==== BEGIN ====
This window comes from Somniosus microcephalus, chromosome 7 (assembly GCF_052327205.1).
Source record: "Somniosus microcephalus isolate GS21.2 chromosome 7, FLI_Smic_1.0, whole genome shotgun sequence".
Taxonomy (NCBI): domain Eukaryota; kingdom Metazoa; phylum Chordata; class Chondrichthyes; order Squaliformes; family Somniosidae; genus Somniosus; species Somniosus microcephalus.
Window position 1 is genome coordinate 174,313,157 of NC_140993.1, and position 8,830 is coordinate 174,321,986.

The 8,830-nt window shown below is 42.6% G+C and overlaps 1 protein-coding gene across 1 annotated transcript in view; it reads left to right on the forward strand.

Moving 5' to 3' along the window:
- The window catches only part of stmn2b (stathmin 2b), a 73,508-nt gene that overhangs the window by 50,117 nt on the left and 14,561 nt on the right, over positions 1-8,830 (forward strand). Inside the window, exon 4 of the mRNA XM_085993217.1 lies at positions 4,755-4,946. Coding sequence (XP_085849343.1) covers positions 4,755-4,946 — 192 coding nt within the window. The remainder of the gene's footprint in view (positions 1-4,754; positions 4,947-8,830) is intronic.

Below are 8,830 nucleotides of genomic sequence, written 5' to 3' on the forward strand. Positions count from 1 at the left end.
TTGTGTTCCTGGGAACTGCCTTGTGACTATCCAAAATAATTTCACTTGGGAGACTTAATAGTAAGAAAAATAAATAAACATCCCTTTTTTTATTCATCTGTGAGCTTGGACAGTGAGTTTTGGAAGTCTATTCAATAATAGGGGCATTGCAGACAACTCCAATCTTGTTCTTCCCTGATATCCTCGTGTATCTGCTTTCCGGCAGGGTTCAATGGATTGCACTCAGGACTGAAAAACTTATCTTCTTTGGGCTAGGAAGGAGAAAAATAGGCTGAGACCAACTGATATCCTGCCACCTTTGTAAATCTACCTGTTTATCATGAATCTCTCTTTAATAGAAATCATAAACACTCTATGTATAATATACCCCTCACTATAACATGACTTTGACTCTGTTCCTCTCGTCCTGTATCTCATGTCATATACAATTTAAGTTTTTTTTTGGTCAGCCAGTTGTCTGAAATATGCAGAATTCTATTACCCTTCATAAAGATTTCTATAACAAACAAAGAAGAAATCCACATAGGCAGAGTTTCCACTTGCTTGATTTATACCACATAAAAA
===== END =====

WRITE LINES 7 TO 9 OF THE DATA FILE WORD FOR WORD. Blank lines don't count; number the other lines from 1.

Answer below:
- The window catches only part of stmn2b (stathmin 2b), a 73,508-nt gene that overhangs the window by 50,117 nt on the left and 14,561 nt on the right, over positions 1-8,830 (forward strand). Inside the window, exon 4 of the mRNA XM_085993217.1 lies at positions 4,755-4,946. Coding sequence (XP_085849343.1) covers positions 4,755-4,946 — 192 coding nt within the window. The remainder of the gene's footprint in view (positions 1-4,754; positions 4,947-8,830) is intronic.

Below are 8,830 nucleotides of genomic sequence, written 5' to 3' on the forward strand. Positions count from 1 at the left end.
TTGTGTTCCTGGGAACTGCCTTGTGACTATCCAAAATAATTTCACTTGGGAGACTTAATAGTAAGAAAAATAAATAAACATCCCTTTTTTTATTCATCTGTGAGCTTGGACAGTGAGTTTTGGAAGTCTATTCAATAATAGGGGCATTGCAGACAACTCCAATCTTGTTCTTCCCTGATATCCTCGTGTATCTGCTTTCCGGCAGGGTTCAATGGATTGCACTCAGGACTGAAAAACTTATCTTCTTTGGGCTAGGAAGGAGAAAAATAGGCTGAGACCAACTGATATCCTGCCACCTTTGTAAATCTACCTGTTTATCATGAATCTCTCTTTAATAGAAATCATAAACACTCTATGTATAATATACCCCTCACTATAACATGACTTTGACTCTGTTCCTCTCGTCCTGTATCTCATGTCATATACAATTTAAGTTTTTTTTTGGTCAGCCAGTTGTCTGAAATATGCAGAATTCTATTACCCTTCATAAAGATTTCTATAACAAACAAAGAAGAAATCCACATAGGCAGAGTTTCCACTTGCTTGATTTATACCACATAAAAA